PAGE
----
Porcine Sertoli cells (pSCs) have been employed for cell therapy in pre-clinical studies for several chronic/immune diseases as they deliver molecules associated with trophic and anti-inflammatory effects. To be employed for human xenografts, pSCs products need to comply with safety and stability. To fulfill such requirements, we employed a microencapsulation technology to increase pre-transplant storage stability of specific pathogen-free pSCs (SPF-pSCs) and evaluated the in vivo long-term viability and safety of grafts. METHODS: Specific pathogen free neonatal pigs underwent testis excision under sterility. pSCs were isolated, characterized by immunofluorescence (IF) and cytofluorimetric analysis (CA) and examined in terms of viability and function [namely, production of anti-müllerian hormone (AMH), inhibin B, and transforming growth factor beta-1 (TFGβ-1)]. After microencapsulation in barium alginate microcapsules (Ba-MC), long-term SPF-pSCs (Ba-MCpSCs) viability and barium concentrations were evaluated at 1, 24 throughout 40 h to establish pre-transplant storage conditions. RESULTS: The purity of isolated pSCs was about 95% with negligible contaminating cells. Cultured pSCs monolayers, both prior to and after microencapsulation, maintained high function and full viability up to 24 h of storage. At 40 h post-encapsulation, pSCs viability decreased to 80%. Barium concentration in Ba-MCpSCs lagged below the normal maximum daily allowance and was stable for 4 months in mice with no evident side effects. CONCLUSIONS: Such results suggest that this protocol for the isolation and microencapsulation of pSCs is compatible with long-haul transportation and that Ba-MCpSCs could be potentially employable for xenotransplantation.

Long-term stability, functional competence, and safety of microencapsulated specific pathogen-free neonatal porcine Sertoli cells: A potential product for cell transplant therapy

NASTRUZZI, Claudio;
2015

Abstract

Porcine Sertoli cells (pSCs) have been employed for cell therapy in pre-clinical studies for several chronic/immune diseases as they deliver molecules associated with trophic and anti-inflammatory effects. To be employed for human xenografts, pSCs products need to comply with safety and stability. To fulfill such requirements, we employed a microencapsulation technology to increase pre-transplant storage stability of specific pathogen-free pSCs (SPF-pSCs) and evaluated the in vivo long-term viability and safety of grafts. METHODS: Specific pathogen free neonatal pigs underwent testis excision under sterility. pSCs were isolated, characterized by immunofluorescence (IF) and cytofluorimetric analysis (CA) and examined in terms of viability and function [namely, production of anti-müllerian hormone (AMH), inhibin B, and transforming growth factor beta-1 (TFGβ-1)]. After microencapsulation in barium alginate microcapsules (Ba-MC), long-term SPF-pSCs (Ba-MCpSCs) viability and barium concentrations were evaluated at 1, 24 throughout 40 h to establish pre-transplant storage conditions. RESULTS: The purity of isolated pSCs was about 95% with negligible contaminating cells. Cultured pSCs monolayers, both prior to and after microencapsulation, maintained high function and full viability up to 24 h of storage. At 40 h post-encapsulation, pSCs viability decreased to 80%. Barium concentration in Ba-MCpSCs lagged below the normal maximum daily allowance and was stable for 4 months in mice with no evident side effects. CONCLUSIONS: Such results suggest that this protocol for the isolation and microencapsulation of pSCs is compatible with long-haul transportation and that Ba-MCpSCs could be potentially employable for xenotransplantation.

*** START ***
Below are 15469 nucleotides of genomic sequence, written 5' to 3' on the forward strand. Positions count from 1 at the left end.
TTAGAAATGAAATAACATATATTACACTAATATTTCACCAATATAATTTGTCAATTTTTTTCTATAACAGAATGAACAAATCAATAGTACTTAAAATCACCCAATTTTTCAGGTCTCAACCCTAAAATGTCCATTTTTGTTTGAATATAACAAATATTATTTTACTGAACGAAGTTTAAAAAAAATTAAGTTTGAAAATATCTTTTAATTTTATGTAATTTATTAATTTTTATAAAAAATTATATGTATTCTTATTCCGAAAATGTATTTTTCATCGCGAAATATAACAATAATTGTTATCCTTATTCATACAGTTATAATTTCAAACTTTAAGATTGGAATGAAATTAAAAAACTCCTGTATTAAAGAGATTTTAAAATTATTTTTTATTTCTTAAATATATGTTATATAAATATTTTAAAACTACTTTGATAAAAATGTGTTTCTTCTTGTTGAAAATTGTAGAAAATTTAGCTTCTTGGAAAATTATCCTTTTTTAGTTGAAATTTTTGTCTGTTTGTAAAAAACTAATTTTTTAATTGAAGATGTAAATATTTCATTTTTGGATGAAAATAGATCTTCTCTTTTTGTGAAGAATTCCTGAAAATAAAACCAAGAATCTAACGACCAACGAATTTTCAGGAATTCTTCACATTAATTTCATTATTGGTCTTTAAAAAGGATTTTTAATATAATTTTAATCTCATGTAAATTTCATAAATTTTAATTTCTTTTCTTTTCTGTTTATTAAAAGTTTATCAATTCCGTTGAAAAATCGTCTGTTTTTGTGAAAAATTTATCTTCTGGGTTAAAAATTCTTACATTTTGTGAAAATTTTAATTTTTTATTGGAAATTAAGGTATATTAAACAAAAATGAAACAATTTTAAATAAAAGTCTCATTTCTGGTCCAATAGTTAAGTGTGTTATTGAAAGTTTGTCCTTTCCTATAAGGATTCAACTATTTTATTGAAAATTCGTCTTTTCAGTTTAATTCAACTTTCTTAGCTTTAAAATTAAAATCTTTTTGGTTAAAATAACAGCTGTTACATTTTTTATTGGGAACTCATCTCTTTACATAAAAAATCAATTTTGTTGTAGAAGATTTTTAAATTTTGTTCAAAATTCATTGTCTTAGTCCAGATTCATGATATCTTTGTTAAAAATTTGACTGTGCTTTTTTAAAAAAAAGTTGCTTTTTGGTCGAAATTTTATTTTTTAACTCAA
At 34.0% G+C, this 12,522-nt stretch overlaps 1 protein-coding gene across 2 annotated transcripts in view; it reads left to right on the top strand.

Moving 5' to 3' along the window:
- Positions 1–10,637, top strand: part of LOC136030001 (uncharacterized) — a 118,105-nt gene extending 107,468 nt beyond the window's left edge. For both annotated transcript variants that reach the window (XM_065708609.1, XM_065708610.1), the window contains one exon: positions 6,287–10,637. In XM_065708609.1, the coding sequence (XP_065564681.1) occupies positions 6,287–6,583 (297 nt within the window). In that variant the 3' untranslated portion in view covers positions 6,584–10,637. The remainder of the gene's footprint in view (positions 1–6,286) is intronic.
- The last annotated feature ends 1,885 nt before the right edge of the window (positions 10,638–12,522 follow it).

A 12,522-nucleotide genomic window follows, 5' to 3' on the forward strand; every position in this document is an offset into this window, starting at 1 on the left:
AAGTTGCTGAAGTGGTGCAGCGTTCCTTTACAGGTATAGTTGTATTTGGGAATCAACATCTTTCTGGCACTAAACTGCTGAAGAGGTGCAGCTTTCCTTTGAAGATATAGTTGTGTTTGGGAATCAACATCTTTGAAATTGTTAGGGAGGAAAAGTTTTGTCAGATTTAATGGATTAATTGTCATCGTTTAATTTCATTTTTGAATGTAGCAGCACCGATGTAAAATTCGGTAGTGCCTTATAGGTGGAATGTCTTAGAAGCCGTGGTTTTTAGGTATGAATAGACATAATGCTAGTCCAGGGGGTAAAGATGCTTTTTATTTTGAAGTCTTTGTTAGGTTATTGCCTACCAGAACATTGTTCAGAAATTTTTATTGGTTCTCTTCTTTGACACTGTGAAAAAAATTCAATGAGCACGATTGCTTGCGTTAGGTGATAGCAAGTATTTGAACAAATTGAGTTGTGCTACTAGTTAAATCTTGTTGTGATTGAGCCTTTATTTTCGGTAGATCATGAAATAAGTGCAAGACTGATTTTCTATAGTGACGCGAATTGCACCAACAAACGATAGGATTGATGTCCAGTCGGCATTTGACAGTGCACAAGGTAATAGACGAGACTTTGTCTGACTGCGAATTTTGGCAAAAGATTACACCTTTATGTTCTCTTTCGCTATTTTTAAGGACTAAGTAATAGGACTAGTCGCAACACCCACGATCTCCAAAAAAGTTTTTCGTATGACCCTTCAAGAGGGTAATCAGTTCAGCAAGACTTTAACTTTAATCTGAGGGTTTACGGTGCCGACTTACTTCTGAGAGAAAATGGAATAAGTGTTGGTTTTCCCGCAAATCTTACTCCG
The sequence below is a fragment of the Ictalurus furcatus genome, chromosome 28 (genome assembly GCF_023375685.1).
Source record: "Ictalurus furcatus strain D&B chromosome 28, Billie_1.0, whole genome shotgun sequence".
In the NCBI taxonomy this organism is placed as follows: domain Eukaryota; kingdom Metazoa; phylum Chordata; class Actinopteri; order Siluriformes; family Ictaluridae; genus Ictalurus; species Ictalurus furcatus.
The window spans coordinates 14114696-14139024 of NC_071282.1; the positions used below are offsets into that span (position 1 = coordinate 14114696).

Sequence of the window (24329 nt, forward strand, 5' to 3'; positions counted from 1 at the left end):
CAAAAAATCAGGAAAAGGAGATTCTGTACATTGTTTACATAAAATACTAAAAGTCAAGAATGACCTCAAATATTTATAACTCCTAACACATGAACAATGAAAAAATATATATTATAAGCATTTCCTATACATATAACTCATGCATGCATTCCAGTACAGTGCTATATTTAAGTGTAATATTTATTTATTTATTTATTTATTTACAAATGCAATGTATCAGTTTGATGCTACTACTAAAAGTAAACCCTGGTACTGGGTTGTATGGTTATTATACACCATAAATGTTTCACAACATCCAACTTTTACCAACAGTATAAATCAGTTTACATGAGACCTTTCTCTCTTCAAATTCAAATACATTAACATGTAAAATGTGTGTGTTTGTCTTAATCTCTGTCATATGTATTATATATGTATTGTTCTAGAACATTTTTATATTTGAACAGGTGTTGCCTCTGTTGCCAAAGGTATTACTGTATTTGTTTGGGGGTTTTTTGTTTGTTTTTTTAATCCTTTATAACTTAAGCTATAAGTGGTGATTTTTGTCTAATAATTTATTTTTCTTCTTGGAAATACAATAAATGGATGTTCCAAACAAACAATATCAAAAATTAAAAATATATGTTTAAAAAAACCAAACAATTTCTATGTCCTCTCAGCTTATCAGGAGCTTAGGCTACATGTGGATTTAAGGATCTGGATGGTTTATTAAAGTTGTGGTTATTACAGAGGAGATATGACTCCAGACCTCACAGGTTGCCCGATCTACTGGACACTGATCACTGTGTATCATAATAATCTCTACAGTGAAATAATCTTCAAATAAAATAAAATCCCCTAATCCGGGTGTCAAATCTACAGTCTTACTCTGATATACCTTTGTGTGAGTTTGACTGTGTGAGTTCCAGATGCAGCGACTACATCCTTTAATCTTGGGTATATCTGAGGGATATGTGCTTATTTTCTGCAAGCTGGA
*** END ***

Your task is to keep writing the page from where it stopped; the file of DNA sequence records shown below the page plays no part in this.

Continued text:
2015
Luca, Giovanni; Mancuso, Francesca; Calvitti, Mario; Arato, Iva; Falabella, Giulia; Bufalari, Antonello; De Monte, Valentina; Tresoldi, Enrico; Nastruzzi, Claudio; Basta, Giuseppe; Fallarino, Francesca; Lilli, Cinzia; Bellucci, Catia; Baroni, Tiziano; Aglietti, Maria Chiara; Giovagnoli, Stefano; Cameron, Don F.; Bodo, Maria; Calafiore, Riccardo
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Utilizza questo identificativo per citare o creare un link a questo documento: https://hdl.handle.net/11392/2337931
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